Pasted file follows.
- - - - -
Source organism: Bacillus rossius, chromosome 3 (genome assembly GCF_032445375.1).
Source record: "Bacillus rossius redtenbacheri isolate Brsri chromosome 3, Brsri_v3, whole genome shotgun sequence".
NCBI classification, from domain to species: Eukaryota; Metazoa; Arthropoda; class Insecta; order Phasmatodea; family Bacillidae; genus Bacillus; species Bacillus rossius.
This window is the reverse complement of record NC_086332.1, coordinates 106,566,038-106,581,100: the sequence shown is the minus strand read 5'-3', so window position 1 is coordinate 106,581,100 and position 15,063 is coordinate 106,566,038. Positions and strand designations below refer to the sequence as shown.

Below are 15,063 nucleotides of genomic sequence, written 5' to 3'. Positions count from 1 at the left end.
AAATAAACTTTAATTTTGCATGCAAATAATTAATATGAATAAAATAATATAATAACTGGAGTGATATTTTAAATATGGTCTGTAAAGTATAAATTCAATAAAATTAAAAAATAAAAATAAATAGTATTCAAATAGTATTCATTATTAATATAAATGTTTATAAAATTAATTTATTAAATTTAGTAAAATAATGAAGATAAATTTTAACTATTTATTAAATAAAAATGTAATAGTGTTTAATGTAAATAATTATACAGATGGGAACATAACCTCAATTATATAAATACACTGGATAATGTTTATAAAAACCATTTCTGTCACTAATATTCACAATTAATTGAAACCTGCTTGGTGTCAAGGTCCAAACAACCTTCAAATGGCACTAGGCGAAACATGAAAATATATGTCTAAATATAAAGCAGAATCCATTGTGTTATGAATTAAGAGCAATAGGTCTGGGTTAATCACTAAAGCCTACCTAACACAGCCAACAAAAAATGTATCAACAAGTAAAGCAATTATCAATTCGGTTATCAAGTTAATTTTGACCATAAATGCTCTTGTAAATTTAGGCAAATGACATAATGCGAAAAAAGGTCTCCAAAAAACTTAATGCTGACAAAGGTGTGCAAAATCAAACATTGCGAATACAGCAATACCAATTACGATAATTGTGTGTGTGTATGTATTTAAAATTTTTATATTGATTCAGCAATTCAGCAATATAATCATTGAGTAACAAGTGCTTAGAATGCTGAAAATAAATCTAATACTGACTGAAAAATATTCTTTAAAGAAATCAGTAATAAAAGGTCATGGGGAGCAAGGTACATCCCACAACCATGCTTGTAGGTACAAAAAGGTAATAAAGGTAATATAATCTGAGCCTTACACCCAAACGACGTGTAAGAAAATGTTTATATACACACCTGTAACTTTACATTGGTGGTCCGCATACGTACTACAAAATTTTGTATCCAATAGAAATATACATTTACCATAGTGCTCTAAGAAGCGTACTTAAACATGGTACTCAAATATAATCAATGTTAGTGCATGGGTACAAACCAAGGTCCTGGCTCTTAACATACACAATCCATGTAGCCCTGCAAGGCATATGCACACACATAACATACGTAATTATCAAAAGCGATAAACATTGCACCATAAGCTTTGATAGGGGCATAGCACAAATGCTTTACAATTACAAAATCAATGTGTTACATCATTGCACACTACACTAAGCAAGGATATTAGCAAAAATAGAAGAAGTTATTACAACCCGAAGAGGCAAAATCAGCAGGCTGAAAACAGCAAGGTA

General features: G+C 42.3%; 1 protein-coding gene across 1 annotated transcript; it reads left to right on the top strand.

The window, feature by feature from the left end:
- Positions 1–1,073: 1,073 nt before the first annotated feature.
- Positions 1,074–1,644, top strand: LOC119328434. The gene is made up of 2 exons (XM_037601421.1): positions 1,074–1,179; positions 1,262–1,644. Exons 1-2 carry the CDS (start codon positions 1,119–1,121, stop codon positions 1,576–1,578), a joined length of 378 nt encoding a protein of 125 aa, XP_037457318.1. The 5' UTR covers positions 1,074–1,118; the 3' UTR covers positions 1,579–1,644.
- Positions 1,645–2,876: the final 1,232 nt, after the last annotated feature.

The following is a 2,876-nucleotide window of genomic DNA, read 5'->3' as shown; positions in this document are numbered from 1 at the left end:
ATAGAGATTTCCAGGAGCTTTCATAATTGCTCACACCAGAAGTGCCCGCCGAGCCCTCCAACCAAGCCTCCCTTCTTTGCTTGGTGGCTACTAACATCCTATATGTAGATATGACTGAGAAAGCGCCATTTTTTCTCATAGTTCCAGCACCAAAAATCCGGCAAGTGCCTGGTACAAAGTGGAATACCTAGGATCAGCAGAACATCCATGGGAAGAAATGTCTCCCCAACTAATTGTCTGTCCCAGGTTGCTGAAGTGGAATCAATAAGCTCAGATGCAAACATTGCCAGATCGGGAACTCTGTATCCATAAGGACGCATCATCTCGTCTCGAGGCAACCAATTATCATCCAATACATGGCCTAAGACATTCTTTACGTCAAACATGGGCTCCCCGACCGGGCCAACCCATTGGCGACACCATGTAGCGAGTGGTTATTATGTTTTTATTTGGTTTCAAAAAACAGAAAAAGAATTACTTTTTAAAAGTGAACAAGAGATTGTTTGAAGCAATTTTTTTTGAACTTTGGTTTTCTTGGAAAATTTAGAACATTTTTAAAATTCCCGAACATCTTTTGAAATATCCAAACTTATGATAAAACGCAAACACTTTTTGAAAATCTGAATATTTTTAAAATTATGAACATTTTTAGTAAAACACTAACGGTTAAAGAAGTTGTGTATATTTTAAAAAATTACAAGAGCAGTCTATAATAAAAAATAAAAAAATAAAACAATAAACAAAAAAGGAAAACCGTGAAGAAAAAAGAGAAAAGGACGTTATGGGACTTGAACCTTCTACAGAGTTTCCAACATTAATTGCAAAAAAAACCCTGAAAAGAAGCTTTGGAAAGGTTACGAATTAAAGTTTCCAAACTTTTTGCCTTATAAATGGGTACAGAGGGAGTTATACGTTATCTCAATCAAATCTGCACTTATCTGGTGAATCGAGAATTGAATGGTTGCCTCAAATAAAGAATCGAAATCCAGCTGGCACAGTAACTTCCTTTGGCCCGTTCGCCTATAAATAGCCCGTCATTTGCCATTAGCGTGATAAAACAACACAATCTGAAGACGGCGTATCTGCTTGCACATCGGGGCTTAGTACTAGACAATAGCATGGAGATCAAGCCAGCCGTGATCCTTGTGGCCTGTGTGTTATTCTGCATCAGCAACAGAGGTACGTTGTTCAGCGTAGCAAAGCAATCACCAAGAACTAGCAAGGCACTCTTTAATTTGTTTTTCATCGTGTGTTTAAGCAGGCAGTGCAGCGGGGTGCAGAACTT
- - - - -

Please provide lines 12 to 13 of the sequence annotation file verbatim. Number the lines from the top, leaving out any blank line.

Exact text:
The following is a 2,876-nucleotide window of genomic DNA, read 5'->3' as shown; positions in this document are numbered from 1 at the left end:
ATAGAGATTTCCAGGAGCTTTCATAATTGCTCACACCAGAAGTGCCCGCCGAGCCCTCCAACCAAGCCTCCCTTCTTTGCTTGGTGGCTACTAACATCCTATATGTAGATATGACTGAGAAAGCGCCATTTTTTCTCATAGTTCCAGCACCAAAAATCCGGCAAGTGCCTGGTACAAAGTGGAATACCTAGGATCAGCAGAACATCCATGGGAAGAAATGTCTCCCCAACTAATTGTCTGTCCCAGGTTGCTGAAGTGGAATCAATAAGCTCAGATGCAAACATTGCCAGATCGGGAACTCTGTATCCATAAGGACGCATCATCTCGTCTCGAGGCAACCAATTATCATCCAATACATGGCCTAAGACATTCTTTACGTCAAACATGGGCTCCCCGACCGGGCCAACCCATTGGCGACACCATGTAGCGAGTGGTTATTATGTTTTTATTTGGTTTCAAAAAACAGAAAAAGAATTACTTTTTAAAAGTGAACAAGAGATTGTTTGAAGCAATTTTTTTTGAACTTTGGTTTTCTTGGAAAATTTAGAACATTTTTAAAATTCCCGAACATCTTTTGAAATATCCAAACTTATGATAAAACGCAAACACTTTTTGAAAATCTGAATATTTTTAAAATTATGAACATTTTTAGTAAAACACTAACGGTTAAAGAAGTTGTGTATATTTTAAAAAATTACAAGAGCAGTCTATAATAAAAAATAAAAAAATAAAACAATAAACAAAAAAGGAAAACCGTGAAGAAAAAAGAGAAAAGGACGTTATGGGACTTGAACCTTCTACAGAGTTTCCAACATTAATTGCAAAAAAAACCCTGAAAAGAAGCTTTGGAAAGGTTACGAATTAAAGTTTCCAAACTTTTTGCCTTATAAATGGGTACAGAGGGAGTTATACGTTATCTCAATCAAATCTGCACTTATCTGGTGAATCGAGAATTGAATGGTTGCCTCAAATAAAGAATCGAAATCCAGCTGGCACAGTAACTTCCTTTGGCCCGTTCGCCTATAAATAGCCCGTCATTTGCCATTAGCGTGATAAAACAACACAATCTGAAGACGGCGTATCTGCTTGCACATCGGGGCTTAGTACTAGACAATAGCATGGAGATCAAGCCAGCCGTGATCCTTGTGGCCTGTGTGTTATTCTGCATCAGCAACAGAGGTACGTTGTTCAGCGTAGCAAAGCAATCACCAAGAACTAGCAAGGCACTCTTTAATTTGTTTTTCATCGTGTGTTTAAGCAGGCAGTGCAGCGGGGTGCAGAACTT